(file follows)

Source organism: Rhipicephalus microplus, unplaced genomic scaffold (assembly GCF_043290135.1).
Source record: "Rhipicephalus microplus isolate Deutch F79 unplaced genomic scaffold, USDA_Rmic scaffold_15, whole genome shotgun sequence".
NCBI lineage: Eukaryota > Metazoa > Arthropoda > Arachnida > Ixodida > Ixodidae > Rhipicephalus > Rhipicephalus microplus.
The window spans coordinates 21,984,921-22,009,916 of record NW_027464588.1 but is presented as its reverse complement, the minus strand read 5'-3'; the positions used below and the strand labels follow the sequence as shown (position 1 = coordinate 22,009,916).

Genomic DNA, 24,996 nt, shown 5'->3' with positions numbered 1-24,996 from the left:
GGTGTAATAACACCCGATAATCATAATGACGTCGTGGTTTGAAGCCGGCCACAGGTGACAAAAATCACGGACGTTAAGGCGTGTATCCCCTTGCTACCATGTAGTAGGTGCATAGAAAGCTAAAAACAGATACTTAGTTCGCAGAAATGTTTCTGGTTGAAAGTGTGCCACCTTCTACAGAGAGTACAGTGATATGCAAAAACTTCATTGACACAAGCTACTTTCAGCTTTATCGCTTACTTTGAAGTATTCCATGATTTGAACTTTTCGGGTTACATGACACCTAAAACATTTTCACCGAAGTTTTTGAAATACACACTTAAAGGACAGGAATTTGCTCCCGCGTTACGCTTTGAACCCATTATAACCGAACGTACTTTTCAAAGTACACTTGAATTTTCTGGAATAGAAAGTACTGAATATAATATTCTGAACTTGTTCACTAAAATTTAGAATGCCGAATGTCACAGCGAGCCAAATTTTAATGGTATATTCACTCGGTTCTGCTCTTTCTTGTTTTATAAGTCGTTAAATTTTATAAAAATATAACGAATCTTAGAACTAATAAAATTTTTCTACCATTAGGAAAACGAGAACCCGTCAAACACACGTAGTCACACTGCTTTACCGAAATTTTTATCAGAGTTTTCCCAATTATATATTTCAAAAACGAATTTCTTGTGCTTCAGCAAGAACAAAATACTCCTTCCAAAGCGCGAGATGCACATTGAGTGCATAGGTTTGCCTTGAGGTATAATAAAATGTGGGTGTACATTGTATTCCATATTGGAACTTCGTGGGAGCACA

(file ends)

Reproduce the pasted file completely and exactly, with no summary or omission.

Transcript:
Source organism: Rhipicephalus microplus, unplaced genomic scaffold (assembly GCF_043290135.1).
Source record: "Rhipicephalus microplus isolate Deutch F79 unplaced genomic scaffold, USDA_Rmic scaffold_15, whole genome shotgun sequence".
NCBI lineage: Eukaryota > Metazoa > Arthropoda > Arachnida > Ixodida > Ixodidae > Rhipicephalus > Rhipicephalus microplus.
The window spans coordinates 21,984,921-22,009,916 of record NW_027464588.1 but is presented as its reverse complement, the minus strand read 5'-3'; the positions used below and the strand labels follow the sequence as shown (position 1 = coordinate 22,009,916).

Genomic DNA, 24,996 nt, shown 5'->3' with positions numbered 1-24,996 from the left:
GGTGTAATAACACCCGATAATCATAATGACGTCGTGGTTTGAAGCCGGCCACAGGTGACAAAAATCACGGACGTTAAGGCGTGTATCCCCTTGCTACCATGTAGTAGGTGCATAGAAAGCTAAAAACAGATACTTAGTTCGCAGAAATGTTTCTGGTTGAAAGTGTGCCACCTTCTACAGAGAGTACAGTGATATGCAAAAACTTCATTGACACAAGCTACTTTCAGCTTTATCGCTTACTTTGAAGTATTCCATGATTTGAACTTTTCGGGTTACATGACACCTAAAACATTTTCACCGAAGTTTTTGAAATACACACTTAAAGGACAGGAATTTGCTCCCGCGTTACGCTTTGAACCCATTATAACCGAACGTACTTTTCAAAGTACACTTGAATTTTCTGGAATAGAAAGTACTGAATATAATATTCTGAACTTGTTCACTAAAATTTAGAATGCCGAATGTCACAGCGAGCCAAATTTTAATGGTATATTCACTCGGTTCTGCTCTTTCTTGTTTTATAAGTCGTTAAATTTTATAAAAATATAACGAATCTTAGAACTAATAAAATTTTTCTACCATTAGGAAAACGAGAACCCGTCAAACACACGTAGTCACACTGCTTTACCGAAATTTTTATCAGAGTTTTCCCAATTATATATTTCAAAAACGAATTTCTTGTGCTTCAGCAAGAACAAAATACTCCTTCCAAAGCGCGAGATGCACATTGAGTGCATAGGTTTGCCTTGAGGTATAATAAAATGTGGGTGTACATTGTATTCCATATTGGAACTTCGTGGGAGCACA